…“Rick Baker didn’t want to come on if he had to redo [original creator] Chris Walas’s gremlins because what’s in it for him? And so to induce him, we changed the story so that there was a genetics lab run by Christopher Lee,” Dante says of the plot, which finds our furry friend Gizmo (voiced by Howie Mandel) once again spawning dangerous offspring, this time in a Manhattan skyscraper. “They turned the gremlins into different kinds of gremlins. So all the designs and ideas that Rick had, we could come up with and we could make different kinds of gremlins out of them. And plus he changed the designs of Gizmo and the regular gremlins a little bit.”
This Key & Peele takeoff about the Gremlins sequel is funny:
(6) TODAY’S BIRTHDAYS.
[Compiled by Cat Eldridge and John Hertz.]
Born June 16, 1896 — Murray Leinster. It is said that he wrote and published more than fifteen hundred short stories and articles, fourteen movie scripts, and hundreds of radio scripts and television plays. Among those was his 1945 Retro-Hugo winning “First Contact” novella which is one of the first (if not the first) instances of a universal translator in science fiction. So naturally his heirs sued Paramount Pictures over Star Trek: First Contact, claiming that it infringed their trademark in the term. However, the suit was dismissed. I’m guessing they filed just a bit late given the universal translator was used in Trek prior to that film. (Died 1975.) (CE)
Born June 16, 1920 – Ted Dikty. Active fan from 1938; with Bob Formanek, fanzine Fantasy Digest; headed Indiana Fantasy Ass’n, published IFA Review; also 1940 Who’s Who in Fandom, see a PDF scan of it here – no, really, do see it; even more interesting from our perspective. Worked on Chicon I and II (2nd and 10th Worldcons). Married Julian May (she chaired Chicon II), each developing pro careers. With Everett Bleiler, our first annual “best” series, Best SF Stories 1949 and five more, Year’s Best SF Novels 1952 and two more; also Imagination Unlimited. Then alone, Best SF Stories 1955 through 1958, several more e.g. Great SF Stories About Mars, Great SF Stories About the Moon, Worlds Within Worlds. With Robert Reginald, The Work of Julian May. Sampo Award (given 1970-1980 for services to fandom). Co-founded Shasta Publishers and Starmont House. First Fandom Hall of Fame. (Died 1991) [JH]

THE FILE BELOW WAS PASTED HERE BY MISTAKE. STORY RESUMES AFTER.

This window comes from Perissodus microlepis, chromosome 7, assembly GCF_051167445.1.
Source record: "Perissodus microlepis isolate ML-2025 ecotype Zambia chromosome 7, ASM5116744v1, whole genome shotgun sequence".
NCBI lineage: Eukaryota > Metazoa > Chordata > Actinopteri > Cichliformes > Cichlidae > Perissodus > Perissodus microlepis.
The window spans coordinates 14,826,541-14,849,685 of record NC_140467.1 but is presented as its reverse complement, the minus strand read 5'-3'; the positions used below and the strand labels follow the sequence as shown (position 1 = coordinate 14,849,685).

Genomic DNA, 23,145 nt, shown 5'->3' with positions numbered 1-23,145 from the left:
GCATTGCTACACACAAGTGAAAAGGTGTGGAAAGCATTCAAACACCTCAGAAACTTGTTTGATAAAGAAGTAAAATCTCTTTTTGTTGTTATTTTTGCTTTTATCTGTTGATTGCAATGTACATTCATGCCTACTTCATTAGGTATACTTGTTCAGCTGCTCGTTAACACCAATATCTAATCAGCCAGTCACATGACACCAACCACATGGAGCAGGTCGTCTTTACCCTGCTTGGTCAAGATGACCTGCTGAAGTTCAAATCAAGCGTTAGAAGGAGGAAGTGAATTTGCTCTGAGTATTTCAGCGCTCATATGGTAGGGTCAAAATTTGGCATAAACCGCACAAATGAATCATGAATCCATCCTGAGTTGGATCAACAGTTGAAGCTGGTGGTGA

Born June 16, 1924 — Faith Domergue. Dr. Ruth Adams in the classic Fifties This Island Earth. She has a number of later genre roles, Professor Lesley Joyce in It Came from Beneath the Sea, Jill Rabowski in Timeslip (aka The Atomic Man) and Dr. Marsha Evans in Voyage to a Prehistoric Planet. She amazingly did no genre television acting. (Died 1999) (CE)
Born June 16, 1925 – Jean d’Ormesson. More fully Jean Bruno Wladimir François de Paule Le Fèvre d’Ormesson, a count of France; his father the Marquis of Ormesson was Ambassador to Brazil. Starting 1956, fifty books, novels, plays; in 1971 alternative history The Glory of the Empire – full of detail, all fictional – won the Grand Prix du roman (as novels are called in French; tr. English 1974, Amazon has a Kindle edition here) of the Academie Française; in 1973 its youngest member; in 2009 its longest-serving member and dean. Both staunch on the Right politically and a good friend of socialist Mitterrand; played M in film comedy Haute Cuisine about M’s chef. Grand Cross of the Legion of Honour. Officer, National Order of Merit. Ovid prize (Romania). Macron called him “the best of the French spirit … intelligence, elegance, and mischief”. (Died 2017) [JH]